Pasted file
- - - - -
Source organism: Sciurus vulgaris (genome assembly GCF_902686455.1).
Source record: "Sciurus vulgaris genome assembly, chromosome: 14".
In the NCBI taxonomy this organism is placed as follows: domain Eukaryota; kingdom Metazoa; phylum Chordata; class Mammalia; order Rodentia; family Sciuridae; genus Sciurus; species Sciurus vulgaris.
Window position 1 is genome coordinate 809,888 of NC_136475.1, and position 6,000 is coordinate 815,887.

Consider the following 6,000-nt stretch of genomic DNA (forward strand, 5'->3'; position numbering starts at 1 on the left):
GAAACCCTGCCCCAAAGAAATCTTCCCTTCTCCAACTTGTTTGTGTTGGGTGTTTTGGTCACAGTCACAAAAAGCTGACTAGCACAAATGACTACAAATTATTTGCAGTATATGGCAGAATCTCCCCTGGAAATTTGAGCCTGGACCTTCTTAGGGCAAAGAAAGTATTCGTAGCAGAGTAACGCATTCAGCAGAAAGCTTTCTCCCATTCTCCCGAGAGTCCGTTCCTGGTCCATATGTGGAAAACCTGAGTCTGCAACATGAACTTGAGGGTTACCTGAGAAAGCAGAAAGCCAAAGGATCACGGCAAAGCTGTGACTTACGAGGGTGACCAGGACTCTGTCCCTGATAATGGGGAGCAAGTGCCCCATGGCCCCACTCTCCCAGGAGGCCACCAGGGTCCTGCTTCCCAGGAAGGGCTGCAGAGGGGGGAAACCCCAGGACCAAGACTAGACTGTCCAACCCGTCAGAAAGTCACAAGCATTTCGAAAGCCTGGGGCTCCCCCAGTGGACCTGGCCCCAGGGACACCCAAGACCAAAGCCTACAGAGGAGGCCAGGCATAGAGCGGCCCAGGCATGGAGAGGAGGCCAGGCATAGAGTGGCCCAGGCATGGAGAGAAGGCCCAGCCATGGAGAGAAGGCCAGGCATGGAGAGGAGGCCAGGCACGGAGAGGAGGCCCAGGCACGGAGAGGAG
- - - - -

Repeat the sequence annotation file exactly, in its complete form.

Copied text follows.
Source organism: Sciurus vulgaris (genome assembly GCF_902686455.1).
Source record: "Sciurus vulgaris genome assembly, chromosome: 14".
In the NCBI taxonomy this organism is placed as follows: domain Eukaryota; kingdom Metazoa; phylum Chordata; class Mammalia; order Rodentia; family Sciuridae; genus Sciurus; species Sciurus vulgaris.
Window position 1 is genome coordinate 809,888 of NC_136475.1, and position 6,000 is coordinate 815,887.

Consider the following 6,000-nt stretch of genomic DNA (forward strand, 5'->3'; position numbering starts at 1 on the left):
GAAACCCTGCCCCAAAGAAATCTTCCCTTCTCCAACTTGTTTGTGTTGGGTGTTTTGGTCACAGTCACAAAAAGCTGACTAGCACAAATGACTACAAATTATTTGCAGTATATGGCAGAATCTCCCCTGGAAATTTGAGCCTGGACCTTCTTAGGGCAAAGAAAGTATTCGTAGCAGAGTAACGCATTCAGCAGAAAGCTTTCTCCCATTCTCCCGAGAGTCCGTTCCTGGTCCATATGTGGAAAACCTGAGTCTGCAACATGAACTTGAGGGTTACCTGAGAAAGCAGAAAGCCAAAGGATCACGGCAAAGCTGTGACTTACGAGGGTGACCAGGACTCTGTCCCTGATAATGGGGAGCAAGTGCCCCATGGCCCCACTCTCCCAGGAGGCCACCAGGGTCCTGCTTCCCAGGAAGGGCTGCAGAGGGGGGAAACCCCAGGACCAAGACTAGACTGTCCAACCCGTCAGAAAGTCACAAGCATTTCGAAAGCCTGGGGCTCCCCCAGTGGACCTGGCCCCAGGGACACCCAAGACCAAAGCCTACAGAGGAGGCCAGGCATAGAGCGGCCCAGGCATGGAGAGGAGGCCAGGCATAGAGTGGCCCAGGCATGGAGAGAAGGCCCAGCCATGGAGAGAAGGCCAGGCATGGAGAGGAGGCCAGGCACGGAGAGGAGGCCCAGGCACGGAGAGGAG